Most supply chains expect some demand variability and therefore, one must choose the correct forecast model, as can be seen in our previous articles. Regardless of the nature of this variance, exceptional factors may happen, and can seriously impair the reliability of a given model. We call these data “outliers”.
These outliers result firstly from exceptional demand, such as stock liquidations, temporary stops in production, or external restrictions, which may be due to logistical or infrastructural constraints making both the composition of the stock or the fulfillment of customer orders temporarily impossible. Even though some demand observations are real, it does not mean they are not exceptional and shouldn’t be cleaned
Secondly, there are also mistakes and errors, which are obvious outliers. If you spot these kinds of errors or encoding mistakes, you need to implement process improvements in order to prevent them from happening again.
Considering the negative effects outliers can bring to your business, knowing how to detect them is essential and there are some techniques that can be used to address this issue.
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This first idea is a rather simplistic approach of defining a certain minimum and maximum range in which the data will simply be disregarded. Statistically, this margin is defined as the percentile, which means the value below which x% of the observations in a group will fall. For example, 99% of the demand observations for a product will be lower than its 99th percentile.
This approach may be efficient, but it can also result in some problems, such as detecting fake outliers in a dataset without outliers (see figure 1 below); or in the case of real outliers, it doesn’t sufficiently reduce the value keeping it at a level way above our expectation. It is an approach that ends up requiring a very accurate critical analysis by the planner, so it is not as efficient and reliable as it should be, as it would take out the high and low values of a dataset, even if they aren’t exceptional per se.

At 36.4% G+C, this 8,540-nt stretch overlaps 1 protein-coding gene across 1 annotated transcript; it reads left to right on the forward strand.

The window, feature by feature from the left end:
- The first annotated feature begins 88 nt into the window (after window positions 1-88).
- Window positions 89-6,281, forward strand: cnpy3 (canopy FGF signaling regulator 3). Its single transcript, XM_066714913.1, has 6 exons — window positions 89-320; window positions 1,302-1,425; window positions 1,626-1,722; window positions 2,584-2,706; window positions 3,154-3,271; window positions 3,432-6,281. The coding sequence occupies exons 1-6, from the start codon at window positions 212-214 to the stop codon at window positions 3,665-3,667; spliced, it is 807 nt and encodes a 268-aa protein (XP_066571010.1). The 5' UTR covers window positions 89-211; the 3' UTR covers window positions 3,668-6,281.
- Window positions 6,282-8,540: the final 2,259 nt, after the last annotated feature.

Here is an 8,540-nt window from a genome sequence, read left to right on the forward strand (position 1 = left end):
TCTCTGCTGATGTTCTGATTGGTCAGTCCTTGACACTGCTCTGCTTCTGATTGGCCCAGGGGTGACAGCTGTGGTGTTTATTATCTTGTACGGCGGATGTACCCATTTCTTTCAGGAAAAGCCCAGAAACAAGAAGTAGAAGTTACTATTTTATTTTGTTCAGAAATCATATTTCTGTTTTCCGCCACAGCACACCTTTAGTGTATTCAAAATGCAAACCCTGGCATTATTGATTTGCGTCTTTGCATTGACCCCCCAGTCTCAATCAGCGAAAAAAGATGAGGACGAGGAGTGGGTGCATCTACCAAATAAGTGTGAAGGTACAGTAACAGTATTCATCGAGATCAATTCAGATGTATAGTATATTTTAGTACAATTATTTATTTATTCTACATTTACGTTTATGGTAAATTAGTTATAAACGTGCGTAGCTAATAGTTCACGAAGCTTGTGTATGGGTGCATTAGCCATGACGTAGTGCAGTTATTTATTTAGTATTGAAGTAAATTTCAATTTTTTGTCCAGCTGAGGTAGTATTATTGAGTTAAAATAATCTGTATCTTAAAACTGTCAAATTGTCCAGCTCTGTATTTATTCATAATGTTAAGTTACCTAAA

Figure 1: Winsorization of a simple dataset without outlier
Another approach would be to use the demand variation around the historical average and exclude the values that are exceptionally far from this average, according to a certain range between two thresholds centered on the demand.
Figure 2: Distance to the mean
With this method, in a situation without outliers, we do not change any demand observation (we keep all values in this case), and in another situation with an outlier (see Y2 below), we do not change the low or high demand points but only the actual outlier (from 100 to 49 in the figure below).
Figure 3: Outlier detection based on standard deviation (Normalization)
Although it may seem to solve all the issues arising from the Winsorization approach, the actual limitation will arise when you have a product with a trend or seasonality. In this case, its historical average will not accurately represent the actual average for that given period, and consequently the thresholds may not correctly limit a possible outlier.
Error standard deviation
In order to solve the drawbacks from the Standard Deviation and Winsorization let’s go back to the definition of an outlier. An outlier is a value that you didn’t expect. In other words, it is a value far away from your prediction (i.e. your forecast). To spot outliers, we must therefore analyze the forecast error and see which periods are exceptionally wrong. If we compute the error for our forecast we would obtain a mean error and a standard deviation. You can refer to the book Data Science for Supply Chain Forecast, by Nicolas Vandeput to see real-life examples and more details. The figure below illustrates our results obtained from our forecast.
Figure 4: Outlier detection via forecast error